I’m settling into a new back-end for this blog, and have observed a few things that I had not previously needed to pay much heed to. The first of which is the vast assortment of plug-ins and themes available for weblogs. I knew on some intellectual level that there were a lot of folks out there whipping up solutions to their individual challenges and hurdles, and that some portion of them are turning right around to share those solutions with the world. Some problems are more common than others, so a lot of redundant work is inevitable.
The problem, for a newcomer to a given set of blogging tools (I am a recent adopter of WordPress) is the location, assessment, and installation of these various solutions. Through the Plugins Codex and other resources, some of which are direct-linked from the WordPress management interface, locating plug-ins is quite simple. Simply uploading the appropriate file into the Plugins directory makes a well-written plugin exceptionally east to actually install. This leaves assessment, a stumbling block in my personal, recent experience.
Suppose you wish to use WordPress for your words, and Gallery 2 for your pictures. You’d like to integrate the two, perhaps using Gallery 2 to manage the images used in your posts. A search of the WordPress site will return a great many documents to sift through. This is, in part, because the Gallery 2 software has such a frightfully-generic name, a word likely to be used in describing other, similar software. One of the multitude of search results looks particularly promising. Alas, it links to the front pages of a variety of gallery products, not to pages that specifically accommodates pairing up with the blog.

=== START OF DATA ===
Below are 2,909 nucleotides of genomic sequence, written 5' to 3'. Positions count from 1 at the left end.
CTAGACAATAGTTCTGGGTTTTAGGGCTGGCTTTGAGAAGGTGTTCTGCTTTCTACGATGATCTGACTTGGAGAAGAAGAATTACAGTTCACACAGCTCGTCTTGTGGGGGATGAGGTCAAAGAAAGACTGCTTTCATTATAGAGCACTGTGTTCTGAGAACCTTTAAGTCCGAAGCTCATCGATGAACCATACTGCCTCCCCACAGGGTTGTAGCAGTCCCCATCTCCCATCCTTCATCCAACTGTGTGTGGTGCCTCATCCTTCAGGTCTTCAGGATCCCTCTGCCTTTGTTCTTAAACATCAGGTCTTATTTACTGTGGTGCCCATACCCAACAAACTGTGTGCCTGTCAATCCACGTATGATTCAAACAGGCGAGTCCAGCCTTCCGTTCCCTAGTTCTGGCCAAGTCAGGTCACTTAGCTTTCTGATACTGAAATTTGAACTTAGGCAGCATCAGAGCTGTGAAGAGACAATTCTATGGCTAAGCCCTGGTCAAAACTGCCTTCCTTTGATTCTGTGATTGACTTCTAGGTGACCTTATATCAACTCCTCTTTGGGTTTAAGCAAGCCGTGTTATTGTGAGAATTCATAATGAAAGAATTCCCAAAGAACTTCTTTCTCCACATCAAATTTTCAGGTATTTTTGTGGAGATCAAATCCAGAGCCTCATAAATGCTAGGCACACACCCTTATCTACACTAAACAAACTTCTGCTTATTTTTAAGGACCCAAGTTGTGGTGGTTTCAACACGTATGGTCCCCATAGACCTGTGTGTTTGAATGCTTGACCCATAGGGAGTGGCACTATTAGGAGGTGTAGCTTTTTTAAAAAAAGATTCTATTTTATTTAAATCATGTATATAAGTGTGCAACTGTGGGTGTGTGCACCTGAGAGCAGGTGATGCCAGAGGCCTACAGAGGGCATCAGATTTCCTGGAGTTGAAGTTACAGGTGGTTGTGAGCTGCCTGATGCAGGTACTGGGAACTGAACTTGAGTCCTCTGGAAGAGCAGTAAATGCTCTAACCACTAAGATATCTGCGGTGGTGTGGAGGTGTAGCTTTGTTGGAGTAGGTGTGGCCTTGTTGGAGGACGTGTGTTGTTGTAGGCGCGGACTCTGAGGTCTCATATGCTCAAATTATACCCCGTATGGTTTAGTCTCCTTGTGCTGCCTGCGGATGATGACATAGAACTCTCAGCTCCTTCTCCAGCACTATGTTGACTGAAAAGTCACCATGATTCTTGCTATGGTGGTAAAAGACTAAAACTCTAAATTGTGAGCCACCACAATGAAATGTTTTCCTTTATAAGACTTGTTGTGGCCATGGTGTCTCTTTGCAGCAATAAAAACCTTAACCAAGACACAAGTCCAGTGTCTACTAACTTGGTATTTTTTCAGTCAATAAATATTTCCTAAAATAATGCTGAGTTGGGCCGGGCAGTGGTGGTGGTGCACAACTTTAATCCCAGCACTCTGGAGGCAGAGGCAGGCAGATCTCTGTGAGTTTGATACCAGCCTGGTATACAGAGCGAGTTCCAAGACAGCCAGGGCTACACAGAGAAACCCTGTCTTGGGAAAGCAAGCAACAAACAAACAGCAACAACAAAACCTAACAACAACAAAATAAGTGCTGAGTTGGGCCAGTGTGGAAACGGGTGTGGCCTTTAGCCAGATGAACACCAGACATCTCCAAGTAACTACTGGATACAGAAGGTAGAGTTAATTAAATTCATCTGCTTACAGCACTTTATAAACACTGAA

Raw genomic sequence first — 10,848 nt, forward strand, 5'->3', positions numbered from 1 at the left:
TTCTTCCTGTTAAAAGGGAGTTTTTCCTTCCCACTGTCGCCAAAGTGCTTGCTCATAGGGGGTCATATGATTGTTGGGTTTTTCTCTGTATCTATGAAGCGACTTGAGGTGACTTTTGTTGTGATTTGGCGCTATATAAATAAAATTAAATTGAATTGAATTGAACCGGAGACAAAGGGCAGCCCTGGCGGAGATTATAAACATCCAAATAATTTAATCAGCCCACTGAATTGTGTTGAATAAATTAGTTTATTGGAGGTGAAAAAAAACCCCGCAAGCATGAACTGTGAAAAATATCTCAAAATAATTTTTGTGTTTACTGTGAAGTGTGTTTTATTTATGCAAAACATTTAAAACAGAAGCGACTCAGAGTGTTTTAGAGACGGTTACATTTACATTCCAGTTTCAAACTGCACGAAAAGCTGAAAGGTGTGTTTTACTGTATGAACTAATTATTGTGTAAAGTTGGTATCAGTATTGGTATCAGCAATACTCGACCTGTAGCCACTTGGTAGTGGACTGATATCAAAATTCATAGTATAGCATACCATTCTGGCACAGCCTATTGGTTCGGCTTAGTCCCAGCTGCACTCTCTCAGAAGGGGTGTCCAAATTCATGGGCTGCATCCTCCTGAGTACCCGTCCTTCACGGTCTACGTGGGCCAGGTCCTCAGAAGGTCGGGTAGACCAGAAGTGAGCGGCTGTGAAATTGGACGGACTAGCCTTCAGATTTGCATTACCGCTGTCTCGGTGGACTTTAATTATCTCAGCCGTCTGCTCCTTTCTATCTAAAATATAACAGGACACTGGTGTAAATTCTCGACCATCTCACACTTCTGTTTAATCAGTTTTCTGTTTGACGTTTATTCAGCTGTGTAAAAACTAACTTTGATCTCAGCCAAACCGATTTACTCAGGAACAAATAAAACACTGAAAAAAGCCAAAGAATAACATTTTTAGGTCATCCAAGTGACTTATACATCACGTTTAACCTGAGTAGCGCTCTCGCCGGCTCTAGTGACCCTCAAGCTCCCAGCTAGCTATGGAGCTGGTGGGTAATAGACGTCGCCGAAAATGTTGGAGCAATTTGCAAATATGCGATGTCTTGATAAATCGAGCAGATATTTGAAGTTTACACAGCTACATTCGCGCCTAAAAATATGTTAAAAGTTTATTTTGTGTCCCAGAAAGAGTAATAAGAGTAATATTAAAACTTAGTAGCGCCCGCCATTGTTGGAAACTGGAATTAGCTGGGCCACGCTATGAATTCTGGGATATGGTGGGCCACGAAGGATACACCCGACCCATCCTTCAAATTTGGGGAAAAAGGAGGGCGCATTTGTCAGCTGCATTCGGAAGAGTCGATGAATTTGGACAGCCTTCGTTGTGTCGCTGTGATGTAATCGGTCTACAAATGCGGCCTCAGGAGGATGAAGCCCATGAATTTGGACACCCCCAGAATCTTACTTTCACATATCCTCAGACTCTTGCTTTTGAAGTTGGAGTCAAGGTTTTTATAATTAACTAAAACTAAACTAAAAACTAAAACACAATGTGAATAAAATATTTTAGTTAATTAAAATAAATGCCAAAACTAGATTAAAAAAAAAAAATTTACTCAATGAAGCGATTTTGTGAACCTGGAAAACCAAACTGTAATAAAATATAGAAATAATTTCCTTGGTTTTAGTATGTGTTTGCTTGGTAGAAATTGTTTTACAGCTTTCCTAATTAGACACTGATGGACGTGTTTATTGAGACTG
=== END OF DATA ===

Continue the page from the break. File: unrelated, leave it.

Yet another search at the Gallery site, this time for the term “WordPress” yields a plethora of documents regarding the integration and embedding of that product with or into various other programs. From my experience as a technical support rep, I assaure you that this kind of process of breaks the will of many a would-be publisher. Hence the rise of services like Typepad. For the slightly more-advanced, services like Flickr help take the work out of it all. The temptation to just drop it all and use somebody else’s stuff is great; that’s why I use a pre-made back-end instead of hand-rolling this site anyway.
That said, I’m happy to say that the tiny snippet of code that rotates the banner atop this site was completely home-brewed. A different pic every day of the week, and a little tickle of DIY pride for yours truly.